More than 25% of patients with locally advanced breast cancer (LABC) will relapse during their first five years after treatment, but Canadian researchers have developed a viable list of five risk factors that may predict relapse after neoadjuvant therapy. The University of Ottawa researchers presented the results of their analyses on Thursday, December 8, during the San Antonio Breast Cancer Symposium, noting that several other groups have also researched prediction tools.
The retrospective study included 546 patients with LABC who were treated with neoadjuvant therapy over a 10-year period (2005–2015). Researchers assessed the following factors.
- Tumor size
- Nodal and receptor status
- Human epidermal growth receptor 2 (HER2)
- Disease stage
- Cancer treatment
- Clinical outcomes
The researchers used the Cox regression model to formulate a prediction tool, with the primary endpoints being local or distant relapse rate and time to relapse during the first five years after treatment.
Neoadjuvant therapy had been prescribed in the 546 patients as follows.
- 5-fluorouracil–epirubicin–cyclophosphamide followed by docetaxel in 91 patients (17%)
- Doxorubicin and cyclophosphamide (AC)-docetaxel in 330 patients (60%)
- Other regimens in 124 patients (23%)
- Taxotere and cyclophosphamide (TC)
The overwhelming majority of patients (440, 81%) underwent a mastectomy compared to only 12% (67 patients) who underwent breast-conserving surgery. Almost 90% of the patients received adjuvant radiotherapy, and all patients had trastuzumab: 173 patients (34%) for HER2-positive disease and endocrine treatment (tamoxifen and/or aromatase inhibitors) and 356 (44%) patients for endocrine-sensitive disease. The relapse rate during the first five years of follow-up was 17.3%, with the highest rate in those with distant disease (13.2%).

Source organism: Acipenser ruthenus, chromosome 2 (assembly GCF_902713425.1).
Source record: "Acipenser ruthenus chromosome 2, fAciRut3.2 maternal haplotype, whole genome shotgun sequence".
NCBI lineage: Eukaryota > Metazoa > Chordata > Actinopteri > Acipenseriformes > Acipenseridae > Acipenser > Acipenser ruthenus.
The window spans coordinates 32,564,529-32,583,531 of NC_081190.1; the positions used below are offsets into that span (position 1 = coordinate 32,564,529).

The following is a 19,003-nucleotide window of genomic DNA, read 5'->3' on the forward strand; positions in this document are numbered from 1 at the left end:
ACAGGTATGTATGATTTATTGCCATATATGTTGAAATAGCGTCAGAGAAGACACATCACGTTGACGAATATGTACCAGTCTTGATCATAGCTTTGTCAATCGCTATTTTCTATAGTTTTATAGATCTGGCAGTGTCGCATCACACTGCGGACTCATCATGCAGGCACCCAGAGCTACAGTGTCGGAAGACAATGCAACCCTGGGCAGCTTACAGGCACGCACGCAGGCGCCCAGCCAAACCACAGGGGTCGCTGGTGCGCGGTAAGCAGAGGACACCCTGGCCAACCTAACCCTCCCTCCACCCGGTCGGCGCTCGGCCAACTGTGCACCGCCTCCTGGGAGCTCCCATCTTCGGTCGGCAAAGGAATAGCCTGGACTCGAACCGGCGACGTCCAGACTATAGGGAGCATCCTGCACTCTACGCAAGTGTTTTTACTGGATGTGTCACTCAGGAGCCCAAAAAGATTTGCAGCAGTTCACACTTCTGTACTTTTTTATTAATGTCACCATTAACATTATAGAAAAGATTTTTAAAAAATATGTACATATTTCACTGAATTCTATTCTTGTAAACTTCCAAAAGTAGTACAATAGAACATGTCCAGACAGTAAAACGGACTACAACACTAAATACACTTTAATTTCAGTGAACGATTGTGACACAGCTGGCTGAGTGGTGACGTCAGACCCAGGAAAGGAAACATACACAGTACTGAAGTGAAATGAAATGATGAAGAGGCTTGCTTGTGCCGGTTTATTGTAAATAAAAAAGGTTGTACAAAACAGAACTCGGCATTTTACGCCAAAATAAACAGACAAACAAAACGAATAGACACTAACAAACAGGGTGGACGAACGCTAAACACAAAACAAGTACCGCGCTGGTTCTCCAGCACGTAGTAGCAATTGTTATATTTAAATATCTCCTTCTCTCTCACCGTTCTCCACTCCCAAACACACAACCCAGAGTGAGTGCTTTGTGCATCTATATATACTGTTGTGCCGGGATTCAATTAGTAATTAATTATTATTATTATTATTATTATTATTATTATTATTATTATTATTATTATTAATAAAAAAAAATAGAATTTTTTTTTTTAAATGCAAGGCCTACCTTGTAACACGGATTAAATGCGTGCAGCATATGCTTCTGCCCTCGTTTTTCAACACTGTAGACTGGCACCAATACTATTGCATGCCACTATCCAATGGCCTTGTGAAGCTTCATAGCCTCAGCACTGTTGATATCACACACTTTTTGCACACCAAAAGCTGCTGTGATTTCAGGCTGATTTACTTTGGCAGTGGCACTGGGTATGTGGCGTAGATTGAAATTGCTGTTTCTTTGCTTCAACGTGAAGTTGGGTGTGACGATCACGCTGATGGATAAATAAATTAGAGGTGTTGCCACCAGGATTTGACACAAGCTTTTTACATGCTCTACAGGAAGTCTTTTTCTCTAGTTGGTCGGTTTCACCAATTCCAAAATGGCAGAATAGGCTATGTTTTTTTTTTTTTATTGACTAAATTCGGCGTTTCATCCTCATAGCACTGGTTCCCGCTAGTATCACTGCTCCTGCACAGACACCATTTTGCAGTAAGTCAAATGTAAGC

After analyzing more than 60 variables, researchers found only five factors that showed significant influence on risk for relapse during the first five years.
- Residual disease (yes = 4, no = 0; hazard ratio [HR] = 4.25; p = 0.000]
- Lymph nodes status (positive = 3, negative = 0; HR = 2.27; p = 0.006)
- Inflammatory histology (yes = 2, no = 0; HR = 1.90; p = 0.003)
- Estrogen receptor status (positive = 2, negative = 0; HR = 2.07; p = 0.001)
- Adjuvant radiotherapy (yes = 0, no = 1; HR = 1.76; p = 0.036)
When these factors are combined the following Risk Prediction (RP) Score can be constructed (see Table 1). With an internal validation showing a sensitivity of 75%, the rate of relapse was seven times higher in patients with an RP score of 8–12 compared to patients with an RP score of 0–5.
“Patients with high risk may require additional treatment or more active follow-up strategies; this simple model may be used to design unique studies in locally advanced breast cancer based on the RP score,” the researchers concluded. Future plans include further validation of the model in a larger, multicenter or provincial population.
Table 1. Risk Prediction Score
|Score||Risk of Five-Year Relapse||Total Number of Patients||Number of Patients With Relapse|
|0–5||Low (7%)||153 (28%; C: 77, A: 76)||L: 3 (4%), D: 2(3%), L+D: 0|
|6–7||Intermediate (26%)||220 (40%; C: 96, A: 124)||L: 5 (4%), D: 27 (22%), L+D: 0|
|8–12||High (51%)||172 (32%; C: 59, A: 113)||L: 9 (8%), D: 43 (38%), L+D: 5 (4.5%)|
A= analyzed; C = censored; L = local; D = distant; L+D = local and distant